I can barely hear my car's radio over the storm. It's just a low buzz and a series of rhythmic thumps. I'm alone on the highway, flanked by rows of Nebraskan corn, driving in the shadow of the wind turbines in the distance, steadily spinning along in the rain. Dozens of wind turbines… or hundreds of them. Thousands maybe? They seem to stretch forever--or for at least as long as this awkward conversation with my father does.
Three Fourths Home is a short piece of interactive fiction that captures the feeling of late-night driving and millennial uncertainty. You play as Kelly Meyers, a 20-something who recently moved back in with her folks and who can't see a path forward for her or her troubled family. As the player, you're more concerned with the family's past: Across a main story, an epilogue, and a collection of interesting bonus content, you piece together (and even decide) who these people are and what happened to them.
Like all stressful conversations, there's no walking away from this one. You have to push through it.
In the game's main story, you spend about an hour driving through an intense storm while talking with your family members on the phone. On a screen of stark (and occasionally overwhelming) black, white, and gray, you pass through rural Nebraska while choosing dialogue options and taking in the scenery. You hold down the D key to drive forward while selecting dialogue with the up and down arrows. With a press of the F key, the camera zooms in to the silhouette of your car, and your speed shakes the screen. You can mess with your tape deck or flick your headlights on and off, but these mostly serve to occupy your hands (and take up your nervous energy). If it all sounds simple, it's because it is. But it's also effective.
Three Fourths Home again proves that interactive fiction can feel urgent, and it's a reminder that game makers working in the genre have more tools at their disposal than just their words. The droning ambient sounds and the high-contrast zine aesthetic create a tense atmosphere, and the game's control scheme supports this. In order to progress through conversations you need to continue to drive forward. The second you let go of that D key, everything decelerates into slow motion--the rain, the windmills, the bird that flies overhead--and your dialogue options vanish. Like all stressful conversations, there's no walking away from this one. You have to push through it, and you must do so with care: It's all too easy to choose the default response during conversation when you mean only to forward a conversation, due to the game's measured reveal of possible replies.
The droning ambient sounds and the high-contrast zine aesthetic create a tense atmosphere.
Of course, writer Zach Sanford's words contribute to the tension, too. Though much of the dialogue is humorous, the conversations you have with Kelly's mother, father, and brother always work their way back around to some recent trauma--yours or theirs. Games have a history of mishandling the traumatic, but Sanford manages to explore these ideas with restraint and insight. His natural writing sets Three Fourths Home apart from many other games which render personal suffering cartoonish. The Meyers, like real people, are careful but flawed. They know that there are topics you can only really talk about when you can look someone in the eye. But they can't quite manage their desires to talk about the tough stuff. So they hint at their pasts, talk around their personal tragedies, and occasionally brush close to their painful memories.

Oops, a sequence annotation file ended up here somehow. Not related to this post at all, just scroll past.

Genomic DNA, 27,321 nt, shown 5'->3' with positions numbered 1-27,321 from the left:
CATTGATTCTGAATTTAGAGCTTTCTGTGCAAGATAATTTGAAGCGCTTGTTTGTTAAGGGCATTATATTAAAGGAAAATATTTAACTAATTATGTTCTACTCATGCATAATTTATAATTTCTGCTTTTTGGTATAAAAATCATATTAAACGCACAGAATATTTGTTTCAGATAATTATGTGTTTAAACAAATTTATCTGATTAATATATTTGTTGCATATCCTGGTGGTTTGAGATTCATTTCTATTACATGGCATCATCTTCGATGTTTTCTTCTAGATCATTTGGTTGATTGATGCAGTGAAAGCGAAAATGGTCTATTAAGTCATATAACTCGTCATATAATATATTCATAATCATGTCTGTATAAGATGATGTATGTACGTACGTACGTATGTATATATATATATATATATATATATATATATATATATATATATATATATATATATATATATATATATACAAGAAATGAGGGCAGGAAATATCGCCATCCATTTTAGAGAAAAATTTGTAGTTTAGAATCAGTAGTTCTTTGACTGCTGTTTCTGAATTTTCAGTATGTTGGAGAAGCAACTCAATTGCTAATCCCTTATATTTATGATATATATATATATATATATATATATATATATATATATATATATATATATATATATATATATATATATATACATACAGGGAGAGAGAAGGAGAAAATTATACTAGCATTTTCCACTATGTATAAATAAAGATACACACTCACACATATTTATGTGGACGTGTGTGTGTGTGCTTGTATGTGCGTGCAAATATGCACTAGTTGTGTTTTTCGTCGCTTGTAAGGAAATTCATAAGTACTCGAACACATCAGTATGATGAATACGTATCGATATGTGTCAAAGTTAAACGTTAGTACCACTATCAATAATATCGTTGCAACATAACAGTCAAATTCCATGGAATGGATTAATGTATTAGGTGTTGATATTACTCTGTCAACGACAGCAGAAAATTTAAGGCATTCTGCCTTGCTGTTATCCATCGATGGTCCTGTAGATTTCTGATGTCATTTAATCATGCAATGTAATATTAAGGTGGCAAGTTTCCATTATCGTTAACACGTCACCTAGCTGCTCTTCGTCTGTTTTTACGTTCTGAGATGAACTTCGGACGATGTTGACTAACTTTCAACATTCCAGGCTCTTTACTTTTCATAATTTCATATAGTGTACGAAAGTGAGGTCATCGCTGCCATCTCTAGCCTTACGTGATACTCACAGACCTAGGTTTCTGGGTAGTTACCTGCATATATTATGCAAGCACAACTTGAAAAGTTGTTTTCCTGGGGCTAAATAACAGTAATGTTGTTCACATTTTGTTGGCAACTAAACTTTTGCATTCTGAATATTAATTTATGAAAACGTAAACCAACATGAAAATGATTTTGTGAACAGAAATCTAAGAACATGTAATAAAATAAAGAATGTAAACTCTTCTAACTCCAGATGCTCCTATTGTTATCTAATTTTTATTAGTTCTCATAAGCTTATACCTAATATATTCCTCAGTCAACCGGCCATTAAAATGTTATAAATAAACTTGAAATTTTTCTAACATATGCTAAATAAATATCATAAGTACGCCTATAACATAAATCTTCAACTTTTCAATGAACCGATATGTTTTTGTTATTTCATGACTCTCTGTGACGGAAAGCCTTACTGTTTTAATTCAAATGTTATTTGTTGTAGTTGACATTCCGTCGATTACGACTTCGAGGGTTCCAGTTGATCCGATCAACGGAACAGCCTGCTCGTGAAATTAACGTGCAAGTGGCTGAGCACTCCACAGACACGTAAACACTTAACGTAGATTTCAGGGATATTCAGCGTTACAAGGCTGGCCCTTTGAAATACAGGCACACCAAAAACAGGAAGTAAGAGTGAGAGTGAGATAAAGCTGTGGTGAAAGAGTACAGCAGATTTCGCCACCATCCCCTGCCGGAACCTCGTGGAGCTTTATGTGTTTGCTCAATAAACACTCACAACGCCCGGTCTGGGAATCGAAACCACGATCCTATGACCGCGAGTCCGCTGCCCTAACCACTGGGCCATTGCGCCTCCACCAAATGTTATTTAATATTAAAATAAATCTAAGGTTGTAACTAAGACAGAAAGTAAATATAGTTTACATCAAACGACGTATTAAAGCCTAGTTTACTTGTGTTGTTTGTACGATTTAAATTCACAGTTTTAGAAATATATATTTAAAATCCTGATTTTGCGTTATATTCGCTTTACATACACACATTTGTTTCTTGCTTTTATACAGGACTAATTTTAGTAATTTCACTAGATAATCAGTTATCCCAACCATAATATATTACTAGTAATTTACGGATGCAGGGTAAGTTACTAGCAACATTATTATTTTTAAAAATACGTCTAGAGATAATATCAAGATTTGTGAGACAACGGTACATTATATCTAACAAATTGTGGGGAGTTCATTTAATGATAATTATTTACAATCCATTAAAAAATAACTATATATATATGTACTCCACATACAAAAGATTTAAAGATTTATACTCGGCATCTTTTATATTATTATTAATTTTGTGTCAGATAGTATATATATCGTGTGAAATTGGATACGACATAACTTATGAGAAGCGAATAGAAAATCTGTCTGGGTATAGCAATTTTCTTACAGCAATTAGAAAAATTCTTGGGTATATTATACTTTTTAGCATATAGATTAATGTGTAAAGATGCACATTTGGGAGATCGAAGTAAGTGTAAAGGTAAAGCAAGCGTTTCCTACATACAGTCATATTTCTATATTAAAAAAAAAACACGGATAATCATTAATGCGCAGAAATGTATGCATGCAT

The game's epilogue subverts this structure. Still playing as Kelly, you are taken back into her memory of a time months before the main game's story. But unlike a linear flashback, this is memory reflects the doubt and regret that often comes with hindsight. You can choose to make the same dialogue choices that Kelly made all those months ago, or you can linger on the "what ifs." What if she had told her mother about her problems? What if she'd worked harder in school? What if she'd taken a different bus that day? You're not actually seeing alternate outcomes--you're just obsessing over them the way we all do.
The conversations you have with Kelly's mother, father, and brother always work their way back around to some recent trauma--yours or theirs.
The extras included in Three Fourths Home build on this. On top of being able to listen to the game's soundtrack, you're able to flip through one of Kelly's college photography projects and read a collection of her brother's short stories. The photos are flawed and the fiction flirts with cliché, but both are better for it. Central to Three Fourths Home is the notion that creative work helps us work through our trauma, and being able to see the art these characters made sells that. Since so much of Three Fourths Home is about understanding who these people are, this stuff isn't superficial bonus content. It's a true part of the experience.
In total, that whole experience only took about two hours of my day. But it left me winded. There is a real velocity to Three Fourths Home. It sneaks up on you, quietly at first, before suddenly becoming overwhelming. Its closest analogs aren't other games, but works like John Darnielle's novel Wolf in White Van or the haunting music of lo-fi artist Mount Eerie--art that rumbles and groans and then springs into action.
More than anything, though, Three Fourths Home reminded me of one of those nights where you look down to see that you're going ten… twenty… thirty miles over the speed limit. But you just can't bring yourself to lift your foot off the gas pedal. You've got somewhere to be.